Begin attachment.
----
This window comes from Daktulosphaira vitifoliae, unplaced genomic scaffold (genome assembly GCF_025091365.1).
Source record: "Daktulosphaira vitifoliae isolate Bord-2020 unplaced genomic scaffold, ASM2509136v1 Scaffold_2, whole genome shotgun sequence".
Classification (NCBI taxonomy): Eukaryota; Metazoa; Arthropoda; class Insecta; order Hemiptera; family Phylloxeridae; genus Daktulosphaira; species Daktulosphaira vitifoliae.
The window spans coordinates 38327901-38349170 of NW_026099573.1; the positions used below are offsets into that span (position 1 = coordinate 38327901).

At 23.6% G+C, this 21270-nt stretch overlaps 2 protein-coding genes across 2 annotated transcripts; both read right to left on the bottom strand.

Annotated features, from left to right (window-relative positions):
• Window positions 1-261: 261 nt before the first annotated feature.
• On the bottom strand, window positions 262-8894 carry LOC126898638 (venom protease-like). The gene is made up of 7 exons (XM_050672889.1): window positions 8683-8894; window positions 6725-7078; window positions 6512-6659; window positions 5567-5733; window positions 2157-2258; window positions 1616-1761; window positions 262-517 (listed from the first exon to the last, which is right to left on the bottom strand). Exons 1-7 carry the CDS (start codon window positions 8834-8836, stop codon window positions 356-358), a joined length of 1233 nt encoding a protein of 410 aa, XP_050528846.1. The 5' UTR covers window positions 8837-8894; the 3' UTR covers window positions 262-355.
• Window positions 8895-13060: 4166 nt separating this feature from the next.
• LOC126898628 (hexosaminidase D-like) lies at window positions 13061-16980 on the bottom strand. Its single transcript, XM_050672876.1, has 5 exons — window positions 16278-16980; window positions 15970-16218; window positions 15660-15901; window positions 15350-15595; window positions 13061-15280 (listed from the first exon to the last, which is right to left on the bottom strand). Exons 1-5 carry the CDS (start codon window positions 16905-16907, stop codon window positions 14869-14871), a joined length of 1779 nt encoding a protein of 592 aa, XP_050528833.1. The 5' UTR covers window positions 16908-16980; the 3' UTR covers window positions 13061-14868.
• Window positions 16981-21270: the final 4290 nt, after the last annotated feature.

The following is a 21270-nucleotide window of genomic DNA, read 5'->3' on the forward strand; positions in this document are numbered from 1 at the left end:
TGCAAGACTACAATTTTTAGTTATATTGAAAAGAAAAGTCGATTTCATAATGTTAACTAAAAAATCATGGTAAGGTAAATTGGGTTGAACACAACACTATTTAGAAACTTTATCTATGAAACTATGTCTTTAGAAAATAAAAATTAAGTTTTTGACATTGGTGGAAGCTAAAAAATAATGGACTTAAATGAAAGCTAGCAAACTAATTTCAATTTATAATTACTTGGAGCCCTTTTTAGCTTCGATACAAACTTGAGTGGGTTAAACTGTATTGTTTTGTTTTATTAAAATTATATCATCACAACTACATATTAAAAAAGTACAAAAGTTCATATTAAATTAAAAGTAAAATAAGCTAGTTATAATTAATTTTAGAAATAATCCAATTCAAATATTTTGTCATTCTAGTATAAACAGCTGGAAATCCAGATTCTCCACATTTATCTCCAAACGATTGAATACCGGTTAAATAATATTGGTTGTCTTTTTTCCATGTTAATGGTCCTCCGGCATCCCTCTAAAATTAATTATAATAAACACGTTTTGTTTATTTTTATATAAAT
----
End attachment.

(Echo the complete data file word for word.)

This window comes from Daktulosphaira vitifoliae, unplaced genomic scaffold (genome assembly GCF_025091365.1).
Source record: "Daktulosphaira vitifoliae isolate Bord-2020 unplaced genomic scaffold, ASM2509136v1 Scaffold_2, whole genome shotgun sequence".
Classification (NCBI taxonomy): Eukaryota; Metazoa; Arthropoda; class Insecta; order Hemiptera; family Phylloxeridae; genus Daktulosphaira; species Daktulosphaira vitifoliae.
The window spans coordinates 38327901-38349170 of NW_026099573.1; the positions used below are offsets into that span (position 1 = coordinate 38327901).

At 23.6% G+C, this 21270-nt stretch overlaps 2 protein-coding genes across 2 annotated transcripts; both read right to left on the bottom strand.

Annotated features, from left to right (window-relative positions):
• Window positions 1-261: 261 nt before the first annotated feature.
• On the bottom strand, window positions 262-8894 carry LOC126898638 (venom protease-like). The gene is made up of 7 exons (XM_050672889.1): window positions 8683-8894; window positions 6725-7078; window positions 6512-6659; window positions 5567-5733; window positions 2157-2258; window positions 1616-1761; window positions 262-517 (listed from the first exon to the last, which is right to left on the bottom strand). Exons 1-7 carry the CDS (start codon window positions 8834-8836, stop codon window positions 356-358), a joined length of 1233 nt encoding a protein of 410 aa, XP_050528846.1. The 5' UTR covers window positions 8837-8894; the 3' UTR covers window positions 262-355.
• Window positions 8895-13060: 4166 nt separating this feature from the next.
• LOC126898628 (hexosaminidase D-like) lies at window positions 13061-16980 on the bottom strand. Its single transcript, XM_050672876.1, has 5 exons — window positions 16278-16980; window positions 15970-16218; window positions 15660-15901; window positions 15350-15595; window positions 13061-15280 (listed from the first exon to the last, which is right to left on the bottom strand). Exons 1-5 carry the CDS (start codon window positions 16905-16907, stop codon window positions 14869-14871), a joined length of 1779 nt encoding a protein of 592 aa, XP_050528833.1. The 5' UTR covers window positions 16908-16980; the 3' UTR covers window positions 13061-14868.
• Window positions 16981-21270: the final 4290 nt, after the last annotated feature.

The following is a 21270-nucleotide window of genomic DNA, read 5'->3' on the forward strand; positions in this document are numbered from 1 at the left end:
TGCAAGACTACAATTTTTAGTTATATTGAAAAGAAAAGTCGATTTCATAATGTTAACTAAAAAATCATGGTAAGGTAAATTGGGTTGAACACAACACTATTTAGAAACTTTATCTATGAAACTATGTCTTTAGAAAATAAAAATTAAGTTTTTGACATTGGTGGAAGCTAAAAAATAATGGACTTAAATGAAAGCTAGCAAACTAATTTCAATTTATAATTACTTGGAGCCCTTTTTAGCTTCGATACAAACTTGAGTGGGTTAAACTGTATTGTTTTGTTTTATTAAAATTATATCATCACAACTACATATTAAAAAAGTACAAAAGTTCATATTAAATTAAAAGTAAAATAAGCTAGTTATAATTAATTTTAGAAATAATCCAATTCAAATATTTTGTCATTCTAGTATAAACAGCTGGAAATCCAGATTCTCCACATTTATCTCCAAACGATTGAATACCGGTTAAATAATATTGGTTGTCTTTTTTCCATGTTAATGGTCCTCCGGCATCCCTCTAAAATTAATTATAATAAACACGTTTTGTTTATTTTTATATAAAT